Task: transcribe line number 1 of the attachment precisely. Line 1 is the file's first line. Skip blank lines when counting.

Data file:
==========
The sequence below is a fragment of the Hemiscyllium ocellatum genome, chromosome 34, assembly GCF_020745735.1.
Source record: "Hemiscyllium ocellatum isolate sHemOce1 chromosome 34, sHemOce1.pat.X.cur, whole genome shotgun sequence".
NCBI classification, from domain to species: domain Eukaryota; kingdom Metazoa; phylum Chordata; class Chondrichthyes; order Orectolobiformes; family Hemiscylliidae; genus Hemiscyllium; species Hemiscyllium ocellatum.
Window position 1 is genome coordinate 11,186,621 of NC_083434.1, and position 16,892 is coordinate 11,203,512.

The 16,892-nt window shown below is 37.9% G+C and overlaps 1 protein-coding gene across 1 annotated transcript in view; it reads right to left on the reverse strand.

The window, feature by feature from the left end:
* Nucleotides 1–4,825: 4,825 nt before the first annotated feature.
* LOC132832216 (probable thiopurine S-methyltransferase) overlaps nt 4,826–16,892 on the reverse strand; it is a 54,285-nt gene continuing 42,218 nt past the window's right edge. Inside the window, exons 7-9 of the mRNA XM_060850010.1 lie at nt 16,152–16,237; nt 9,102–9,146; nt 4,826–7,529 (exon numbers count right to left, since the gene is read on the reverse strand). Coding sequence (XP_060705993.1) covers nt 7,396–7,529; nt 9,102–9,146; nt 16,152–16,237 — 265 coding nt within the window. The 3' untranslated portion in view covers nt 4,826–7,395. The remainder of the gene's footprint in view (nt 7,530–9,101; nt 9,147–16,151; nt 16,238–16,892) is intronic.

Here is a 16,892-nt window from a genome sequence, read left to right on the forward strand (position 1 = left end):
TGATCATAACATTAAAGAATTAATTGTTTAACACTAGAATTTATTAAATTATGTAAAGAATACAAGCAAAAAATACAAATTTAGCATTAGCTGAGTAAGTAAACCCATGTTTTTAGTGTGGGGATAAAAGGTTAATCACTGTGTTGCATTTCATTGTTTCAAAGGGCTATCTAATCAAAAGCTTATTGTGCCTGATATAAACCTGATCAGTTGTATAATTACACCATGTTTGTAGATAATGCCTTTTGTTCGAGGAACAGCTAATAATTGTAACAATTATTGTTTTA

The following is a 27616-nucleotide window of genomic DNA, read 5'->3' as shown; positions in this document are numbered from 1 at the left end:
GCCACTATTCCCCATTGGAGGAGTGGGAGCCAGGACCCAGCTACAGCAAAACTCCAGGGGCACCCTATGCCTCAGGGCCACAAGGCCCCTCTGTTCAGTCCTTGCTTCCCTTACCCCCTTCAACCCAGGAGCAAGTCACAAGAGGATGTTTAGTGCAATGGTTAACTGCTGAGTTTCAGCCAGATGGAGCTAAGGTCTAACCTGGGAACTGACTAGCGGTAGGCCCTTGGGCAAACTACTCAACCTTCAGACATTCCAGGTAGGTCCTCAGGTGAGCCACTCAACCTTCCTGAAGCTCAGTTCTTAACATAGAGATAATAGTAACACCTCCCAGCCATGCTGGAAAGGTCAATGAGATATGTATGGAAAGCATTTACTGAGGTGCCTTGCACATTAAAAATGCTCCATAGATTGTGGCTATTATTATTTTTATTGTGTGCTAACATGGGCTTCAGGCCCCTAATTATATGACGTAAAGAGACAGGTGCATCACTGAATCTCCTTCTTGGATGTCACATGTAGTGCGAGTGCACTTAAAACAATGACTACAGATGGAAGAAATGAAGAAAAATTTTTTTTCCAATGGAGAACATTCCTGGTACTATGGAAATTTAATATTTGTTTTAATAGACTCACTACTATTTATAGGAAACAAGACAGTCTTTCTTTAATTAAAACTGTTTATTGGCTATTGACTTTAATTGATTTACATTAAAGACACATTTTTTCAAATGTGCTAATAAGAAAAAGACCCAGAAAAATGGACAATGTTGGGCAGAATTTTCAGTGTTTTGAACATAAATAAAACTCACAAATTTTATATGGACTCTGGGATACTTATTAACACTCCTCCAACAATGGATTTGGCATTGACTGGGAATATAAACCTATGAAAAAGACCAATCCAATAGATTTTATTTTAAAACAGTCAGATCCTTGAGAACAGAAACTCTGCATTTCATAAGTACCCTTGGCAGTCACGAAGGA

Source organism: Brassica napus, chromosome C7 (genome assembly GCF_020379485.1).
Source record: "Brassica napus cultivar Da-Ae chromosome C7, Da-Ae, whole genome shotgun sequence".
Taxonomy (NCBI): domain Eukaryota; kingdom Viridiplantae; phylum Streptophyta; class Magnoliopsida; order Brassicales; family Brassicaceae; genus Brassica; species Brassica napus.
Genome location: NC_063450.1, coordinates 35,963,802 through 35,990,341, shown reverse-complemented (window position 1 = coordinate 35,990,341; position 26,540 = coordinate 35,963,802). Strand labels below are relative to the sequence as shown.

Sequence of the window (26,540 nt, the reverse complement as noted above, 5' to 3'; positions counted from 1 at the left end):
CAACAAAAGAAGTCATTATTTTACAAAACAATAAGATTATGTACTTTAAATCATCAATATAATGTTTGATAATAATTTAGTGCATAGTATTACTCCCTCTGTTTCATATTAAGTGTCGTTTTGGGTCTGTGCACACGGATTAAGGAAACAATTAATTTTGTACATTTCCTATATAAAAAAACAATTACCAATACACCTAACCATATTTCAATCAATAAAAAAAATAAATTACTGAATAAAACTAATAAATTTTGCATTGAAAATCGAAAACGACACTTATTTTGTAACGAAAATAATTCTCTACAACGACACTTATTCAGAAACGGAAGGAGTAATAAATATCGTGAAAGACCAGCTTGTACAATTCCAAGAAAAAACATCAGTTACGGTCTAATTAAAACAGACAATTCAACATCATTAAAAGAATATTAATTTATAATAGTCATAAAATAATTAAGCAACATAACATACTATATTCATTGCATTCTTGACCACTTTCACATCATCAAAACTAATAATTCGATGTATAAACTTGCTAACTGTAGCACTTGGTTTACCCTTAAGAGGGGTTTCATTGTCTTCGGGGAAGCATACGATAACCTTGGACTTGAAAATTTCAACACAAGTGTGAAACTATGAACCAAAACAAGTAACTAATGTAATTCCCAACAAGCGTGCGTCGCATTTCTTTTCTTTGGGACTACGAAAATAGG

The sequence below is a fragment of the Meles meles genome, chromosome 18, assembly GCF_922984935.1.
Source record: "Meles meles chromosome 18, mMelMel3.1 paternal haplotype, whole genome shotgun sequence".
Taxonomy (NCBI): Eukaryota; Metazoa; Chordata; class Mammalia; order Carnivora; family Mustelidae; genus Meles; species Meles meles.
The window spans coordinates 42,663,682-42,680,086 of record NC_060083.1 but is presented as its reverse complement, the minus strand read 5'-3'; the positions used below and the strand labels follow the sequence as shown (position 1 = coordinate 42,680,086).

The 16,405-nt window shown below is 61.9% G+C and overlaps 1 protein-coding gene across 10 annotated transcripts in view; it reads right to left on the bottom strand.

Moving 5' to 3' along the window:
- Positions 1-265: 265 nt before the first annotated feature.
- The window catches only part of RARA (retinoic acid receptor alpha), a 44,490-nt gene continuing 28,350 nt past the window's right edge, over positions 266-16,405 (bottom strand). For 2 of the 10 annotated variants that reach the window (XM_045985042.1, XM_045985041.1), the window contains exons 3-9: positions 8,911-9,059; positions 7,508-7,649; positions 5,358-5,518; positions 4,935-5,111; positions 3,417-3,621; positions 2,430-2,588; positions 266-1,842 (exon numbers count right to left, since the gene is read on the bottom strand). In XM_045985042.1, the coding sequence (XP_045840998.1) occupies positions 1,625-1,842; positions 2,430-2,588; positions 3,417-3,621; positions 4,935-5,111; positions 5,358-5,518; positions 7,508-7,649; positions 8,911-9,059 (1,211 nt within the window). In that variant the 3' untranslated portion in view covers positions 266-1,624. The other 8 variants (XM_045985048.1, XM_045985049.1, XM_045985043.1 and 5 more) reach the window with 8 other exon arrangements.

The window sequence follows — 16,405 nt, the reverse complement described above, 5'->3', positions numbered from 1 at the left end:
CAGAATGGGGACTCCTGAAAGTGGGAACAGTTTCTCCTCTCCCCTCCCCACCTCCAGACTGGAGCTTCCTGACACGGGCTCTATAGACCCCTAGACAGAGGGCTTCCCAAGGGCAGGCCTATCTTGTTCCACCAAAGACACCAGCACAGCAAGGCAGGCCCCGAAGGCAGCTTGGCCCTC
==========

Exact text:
The sequence below is a fragment of the Hemiscyllium ocellatum genome, chromosome 34, assembly GCF_020745735.1.